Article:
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I thought that text will flow around a floated element if the text follows that element in the markup. Why then does the following example produce the shown result?

Here is the HTML:

<div class="float block red">Red</div>
<div class="float block blue">Blue</div>
<div class="float block green">Green</div>

And the CSS:

    float: left;
    width: 50px;
    height: 50px;
.red{ background-color: red;  }
.blue{ background-color: blue; }
.green{ background-color: green; }

And this is the result:


Why isn't the order on screen: Red, TEXT BETWEEN RED AND BLUE, Blue, Green?


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2 Answers 2

up vote 4 down vote accepted

“A floated box is positioned within the normal flow, then taken out of the flow and shifted to the left or right as far as possible. Content may flow along the side of a float. [...] When a box is taken out of normal flow, all content that is still within normal flow will ignore it completely and not make space for it.”


It's because you're floating the elements left. You're essentially saying that those elements will be as far left on the page as they can be, relative to other floated elements. Your text is not floated, and is thus relative to the right-most, left-floated element. Does that make sense?

To achieve your desired result, just put the text in a DIV, SPAN, etc. and float it left also.

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There are two types of elements in CSS: Block level and Inline elements. These elements, and their positioning, are governed by a concept known as the flow.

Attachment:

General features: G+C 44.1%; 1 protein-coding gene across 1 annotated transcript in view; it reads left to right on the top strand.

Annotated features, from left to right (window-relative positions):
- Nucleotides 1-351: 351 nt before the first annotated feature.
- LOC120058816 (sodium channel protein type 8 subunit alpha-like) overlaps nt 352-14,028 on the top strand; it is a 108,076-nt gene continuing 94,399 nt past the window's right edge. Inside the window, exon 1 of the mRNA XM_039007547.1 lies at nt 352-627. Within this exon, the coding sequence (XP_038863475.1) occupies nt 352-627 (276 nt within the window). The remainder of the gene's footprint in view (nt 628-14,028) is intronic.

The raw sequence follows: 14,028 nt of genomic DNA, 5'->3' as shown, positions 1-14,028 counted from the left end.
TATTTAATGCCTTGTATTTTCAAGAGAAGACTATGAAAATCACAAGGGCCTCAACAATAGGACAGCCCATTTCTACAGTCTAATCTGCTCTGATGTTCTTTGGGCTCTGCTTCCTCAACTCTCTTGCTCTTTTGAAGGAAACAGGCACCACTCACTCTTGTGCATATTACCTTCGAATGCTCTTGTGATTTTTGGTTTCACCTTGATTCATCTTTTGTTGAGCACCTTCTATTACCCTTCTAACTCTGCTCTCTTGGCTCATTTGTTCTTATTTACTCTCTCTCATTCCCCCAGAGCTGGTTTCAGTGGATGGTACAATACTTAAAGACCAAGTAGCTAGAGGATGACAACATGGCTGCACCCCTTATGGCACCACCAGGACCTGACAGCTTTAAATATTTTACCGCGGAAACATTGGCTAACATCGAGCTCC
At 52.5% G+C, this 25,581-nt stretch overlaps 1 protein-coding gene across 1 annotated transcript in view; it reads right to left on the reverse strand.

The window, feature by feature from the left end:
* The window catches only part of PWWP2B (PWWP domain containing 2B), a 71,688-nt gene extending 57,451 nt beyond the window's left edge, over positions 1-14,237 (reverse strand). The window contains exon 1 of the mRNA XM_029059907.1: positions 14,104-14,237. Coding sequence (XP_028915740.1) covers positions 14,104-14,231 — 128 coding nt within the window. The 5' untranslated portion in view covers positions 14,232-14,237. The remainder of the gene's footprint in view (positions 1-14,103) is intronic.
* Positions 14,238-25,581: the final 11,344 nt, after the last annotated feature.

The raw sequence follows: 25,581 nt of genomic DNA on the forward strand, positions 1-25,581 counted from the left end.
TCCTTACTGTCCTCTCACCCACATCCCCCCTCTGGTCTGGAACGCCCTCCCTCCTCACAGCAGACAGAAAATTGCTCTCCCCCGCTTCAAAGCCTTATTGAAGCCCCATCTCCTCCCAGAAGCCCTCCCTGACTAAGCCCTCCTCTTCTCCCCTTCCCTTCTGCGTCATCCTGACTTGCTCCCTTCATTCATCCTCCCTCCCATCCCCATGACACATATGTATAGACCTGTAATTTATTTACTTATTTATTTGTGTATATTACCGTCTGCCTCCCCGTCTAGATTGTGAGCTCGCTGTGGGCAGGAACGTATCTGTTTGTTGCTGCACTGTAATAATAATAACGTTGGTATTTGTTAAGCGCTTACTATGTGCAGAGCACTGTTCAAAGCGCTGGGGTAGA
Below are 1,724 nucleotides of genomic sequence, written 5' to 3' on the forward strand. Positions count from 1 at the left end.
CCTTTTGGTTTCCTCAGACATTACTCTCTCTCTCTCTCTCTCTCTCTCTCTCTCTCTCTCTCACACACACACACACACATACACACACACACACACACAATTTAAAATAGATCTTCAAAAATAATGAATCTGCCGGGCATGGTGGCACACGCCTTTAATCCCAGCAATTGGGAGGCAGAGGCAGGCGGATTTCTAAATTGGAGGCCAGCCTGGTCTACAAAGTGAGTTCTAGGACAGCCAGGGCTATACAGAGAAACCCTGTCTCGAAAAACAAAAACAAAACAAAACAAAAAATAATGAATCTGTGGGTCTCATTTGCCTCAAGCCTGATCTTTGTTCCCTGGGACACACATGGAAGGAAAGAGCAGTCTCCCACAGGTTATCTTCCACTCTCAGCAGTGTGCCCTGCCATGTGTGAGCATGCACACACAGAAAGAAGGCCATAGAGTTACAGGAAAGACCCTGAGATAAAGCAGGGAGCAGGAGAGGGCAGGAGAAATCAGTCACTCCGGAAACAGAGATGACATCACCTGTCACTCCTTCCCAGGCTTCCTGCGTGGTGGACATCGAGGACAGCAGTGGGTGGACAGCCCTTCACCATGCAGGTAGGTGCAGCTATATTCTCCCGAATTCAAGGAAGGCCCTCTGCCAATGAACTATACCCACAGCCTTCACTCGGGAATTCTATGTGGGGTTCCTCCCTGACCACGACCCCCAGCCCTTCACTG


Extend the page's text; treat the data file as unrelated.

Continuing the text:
Block-level elements have breaks before and after them, inline elements do not. While this is extremely over-simplified, these are the basic rules that govern flow in CSS.

Elements that are given position:fixed and elements that are given a float attribute are removed from the flow in the normal sense, with the additional caveat that inline elements and text will wrap around the floated element.

If you can imagine a floated element as a box that physically lifts itself off the ground, flies to the left or the right until it can go no further, and then plops itself back down on the ground, you've got the right idea (think Terran bases in StarCraft). The floated element blows right by your text, and then your text repositions itself to wrap around the floated stuff once it has "landed".

Floats always position themselves in relative to other floats.

The exception to this is when an element has a clear stuck to it. The CSS clear property basically says that any block level element will either permit floats to be on one or the other side, else kick the floated element down to the next line. It's actually a little more complicated than that, you should check out the MDN article on Clear.

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